Go and do likewise
And Jesus tells his audience: act like this person, do what they do. This person that you don’t trust, that you fear. Not only that but accept assistance from this person if you need help. And it’s an imperative, an instruction. Go and do likewise.
The expert in the law had the head knowledge. But Jesus was looking for radical action not theoretical understanding. For people that do and not just talk.
The author Amy Jill Levine gave this illustration: A modern-day equivalent to the parable would be a Jewish national being attacked and left for dead. The only person to give him help, to show compassion, is a Palestinian supporter of Hamas. The Orthodox Rabbi and the Red Cross paramedic don’t go near him. It’s someone from Hamas who not only gives first aid but organises ongoing care too. And the injured Jew accepts that help – help from someone they would consider an enemy.
Looking for parallels
It may be tough for you and me to consider a parallel. If you can, you need to think of someone you really don’t like or someone you fear. Depending on your politics maybe it would be someone on the hard left or the hard right? Perhaps a Leaver or a Remainer? Someone from a different religion or ethnicity? Perhaps it’s closer to home and you really don’t get on with one of your family, or neighbours or, God forbid, even with someone here in church! Would you help that person if you found them in trouble? Would you accept their help if you were the one needing it?… And not just as a one-off but as a long-term commitment?
Our scriptures today ask us to choose life. To be known for our faith, our love and our compassion for all, even those that we don’t particularly get on with. And with God’s help it should be easy for us, within our grasp. In our hearts and in our mouths.
So, what kind of person do you want to be? How do we want to be known as a church? What is our identity as a nation? And what are we going to do about it?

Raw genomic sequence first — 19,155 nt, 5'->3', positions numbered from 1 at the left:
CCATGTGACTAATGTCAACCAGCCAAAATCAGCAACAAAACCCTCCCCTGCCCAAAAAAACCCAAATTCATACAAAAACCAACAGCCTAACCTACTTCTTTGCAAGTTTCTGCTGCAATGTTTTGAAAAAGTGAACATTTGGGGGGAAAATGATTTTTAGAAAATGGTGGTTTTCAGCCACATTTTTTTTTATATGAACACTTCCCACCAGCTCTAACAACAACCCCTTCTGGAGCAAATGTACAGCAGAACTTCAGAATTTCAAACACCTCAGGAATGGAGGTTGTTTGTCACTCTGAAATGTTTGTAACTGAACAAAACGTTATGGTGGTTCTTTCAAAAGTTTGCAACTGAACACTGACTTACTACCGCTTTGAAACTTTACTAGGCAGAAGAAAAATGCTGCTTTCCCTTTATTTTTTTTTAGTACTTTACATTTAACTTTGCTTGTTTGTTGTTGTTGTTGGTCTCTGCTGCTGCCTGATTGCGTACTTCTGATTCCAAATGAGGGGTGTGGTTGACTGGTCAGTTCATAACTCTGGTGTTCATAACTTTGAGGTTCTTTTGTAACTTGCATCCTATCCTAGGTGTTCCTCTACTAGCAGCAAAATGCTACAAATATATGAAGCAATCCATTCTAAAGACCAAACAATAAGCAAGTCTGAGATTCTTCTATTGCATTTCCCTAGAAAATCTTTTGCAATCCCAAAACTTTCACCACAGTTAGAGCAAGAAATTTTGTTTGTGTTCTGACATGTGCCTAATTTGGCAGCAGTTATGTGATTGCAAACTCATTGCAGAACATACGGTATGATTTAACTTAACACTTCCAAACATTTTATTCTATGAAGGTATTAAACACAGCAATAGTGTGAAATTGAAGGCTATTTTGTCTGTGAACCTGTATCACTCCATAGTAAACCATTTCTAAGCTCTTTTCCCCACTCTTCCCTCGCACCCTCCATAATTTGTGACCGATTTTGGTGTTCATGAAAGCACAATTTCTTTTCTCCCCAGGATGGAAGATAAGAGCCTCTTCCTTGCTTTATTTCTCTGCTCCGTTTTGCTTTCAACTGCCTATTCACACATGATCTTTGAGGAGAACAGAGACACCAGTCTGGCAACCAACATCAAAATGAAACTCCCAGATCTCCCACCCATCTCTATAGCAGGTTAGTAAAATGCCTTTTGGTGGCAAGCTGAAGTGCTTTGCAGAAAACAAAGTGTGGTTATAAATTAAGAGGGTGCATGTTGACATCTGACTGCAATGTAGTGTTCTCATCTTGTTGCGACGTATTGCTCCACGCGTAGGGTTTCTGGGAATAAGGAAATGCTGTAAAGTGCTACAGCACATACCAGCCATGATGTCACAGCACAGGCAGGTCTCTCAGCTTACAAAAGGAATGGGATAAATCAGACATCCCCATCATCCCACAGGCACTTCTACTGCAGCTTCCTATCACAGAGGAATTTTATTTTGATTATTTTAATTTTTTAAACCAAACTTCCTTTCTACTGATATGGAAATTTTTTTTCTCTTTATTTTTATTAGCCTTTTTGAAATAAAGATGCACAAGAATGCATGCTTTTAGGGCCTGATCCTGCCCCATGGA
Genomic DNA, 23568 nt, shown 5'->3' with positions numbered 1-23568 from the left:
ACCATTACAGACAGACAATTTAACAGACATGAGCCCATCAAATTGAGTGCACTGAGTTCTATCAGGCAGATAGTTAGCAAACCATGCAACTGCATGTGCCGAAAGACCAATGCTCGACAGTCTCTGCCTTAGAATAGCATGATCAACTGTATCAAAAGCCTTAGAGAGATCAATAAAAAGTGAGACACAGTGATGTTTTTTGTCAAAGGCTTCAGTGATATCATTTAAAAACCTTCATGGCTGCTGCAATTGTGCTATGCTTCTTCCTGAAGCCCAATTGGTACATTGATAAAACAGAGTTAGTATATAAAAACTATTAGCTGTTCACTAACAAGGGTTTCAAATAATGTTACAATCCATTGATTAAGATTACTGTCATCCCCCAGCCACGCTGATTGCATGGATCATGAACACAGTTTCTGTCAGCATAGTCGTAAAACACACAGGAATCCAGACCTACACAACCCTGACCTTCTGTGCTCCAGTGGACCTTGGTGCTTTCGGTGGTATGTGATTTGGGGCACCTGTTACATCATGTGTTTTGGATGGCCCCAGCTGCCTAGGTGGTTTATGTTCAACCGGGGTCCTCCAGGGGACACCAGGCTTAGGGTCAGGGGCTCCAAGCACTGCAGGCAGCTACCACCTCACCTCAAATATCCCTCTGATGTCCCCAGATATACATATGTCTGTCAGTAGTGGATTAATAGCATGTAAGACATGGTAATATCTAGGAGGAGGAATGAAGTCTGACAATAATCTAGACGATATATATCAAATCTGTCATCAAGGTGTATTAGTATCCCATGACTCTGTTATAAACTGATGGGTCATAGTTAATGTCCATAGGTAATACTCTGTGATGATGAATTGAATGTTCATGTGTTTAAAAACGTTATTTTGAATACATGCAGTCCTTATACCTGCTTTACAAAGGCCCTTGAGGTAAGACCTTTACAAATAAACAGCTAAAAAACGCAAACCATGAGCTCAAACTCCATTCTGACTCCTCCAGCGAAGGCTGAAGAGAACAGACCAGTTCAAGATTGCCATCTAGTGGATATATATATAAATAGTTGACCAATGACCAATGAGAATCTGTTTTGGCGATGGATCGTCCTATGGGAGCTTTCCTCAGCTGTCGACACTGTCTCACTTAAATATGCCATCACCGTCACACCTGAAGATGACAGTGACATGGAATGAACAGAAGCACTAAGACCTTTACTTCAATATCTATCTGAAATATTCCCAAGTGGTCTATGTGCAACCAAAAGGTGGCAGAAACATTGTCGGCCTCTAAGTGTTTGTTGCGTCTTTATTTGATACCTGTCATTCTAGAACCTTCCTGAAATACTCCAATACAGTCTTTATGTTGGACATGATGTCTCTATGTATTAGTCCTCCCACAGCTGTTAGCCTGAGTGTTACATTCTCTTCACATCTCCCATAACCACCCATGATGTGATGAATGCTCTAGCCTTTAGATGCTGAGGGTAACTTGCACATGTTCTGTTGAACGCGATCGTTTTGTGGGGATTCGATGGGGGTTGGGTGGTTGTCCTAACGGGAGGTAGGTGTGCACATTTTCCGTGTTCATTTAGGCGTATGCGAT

George and Marjorie
And that is where I was going to end this. To say Amen. But over in our church in Bury we provide a home for a monthly social for refugees and asylum seekers. It’s run by a group called Solidarity. One of the helpers was called George Abendstern. He looked a bit like Albert Einstein! He arrived in Britain in 1938 and was part of a small community of German Jewish refugees fleeing Nazi persecution, who settled in Rochdale.
George died a few weeks ago, aged 88. He was a committed Communist and Trade Unionist, so you may or may not agree with his politics. But he campaigned against injustice and inequality all his life. In particular, he very loudly spoke up for the rights of the Palestinians. Quite remarkable for a Jew. His non-church going friend, Sue, told us that his life exemplified what it is to be a good Samaritan.
And Sue told us about Marjorie, who also died recently, aged 98. She was local, got a First Class degree in Physics and helped to develop Radar during the war. She then taught Maths at Bury Grammar. Her son chose to read the parable of the Samaritan at her memorial service. He said it was “to illustrate her love of all people, of whatever race or creed, and of her belief in humanity and justice”.
Which reading will sum up your life?
What a different world it would be if, when the time comes, that same reading was chosen to sum up the lives of more people – especially those in, or aspiring to, national leadership. But, when it comes to our end, yours and mine, will it be the Samaritan reading that’s chosen for us too, by those who know us best? Amen
[‘What kind of people’ was delivered by Ian Banks at St James, Heywood on July 14 2019. It’s based on Deuteronomy 30: 9-14; Colossians 1: 1-14 and Luke 10:25-37. For Ian’s next offering, on Sarah and Abraham, please press here and for more by Ian please follow this link.]
- Amy Jill Levine – Short stories by Jesus: the enigmatic parables of a controversial Rabbi
I find that being a Good Samaritan could just be a simple case of asking someone who you wouldn’t normally make conversation with how they are, or listening to them if they need to talk about something.
I’ve done it today, but sometimes I find the hardest thing can be making the first move.
Thanks for sharing this lan, but nothing to add regarding my French Ancestry!
Thanks David – yes, if we all practiced small acts of kindness the cumulative affect could be amazing. And after a while a larger act would be less of a stretch.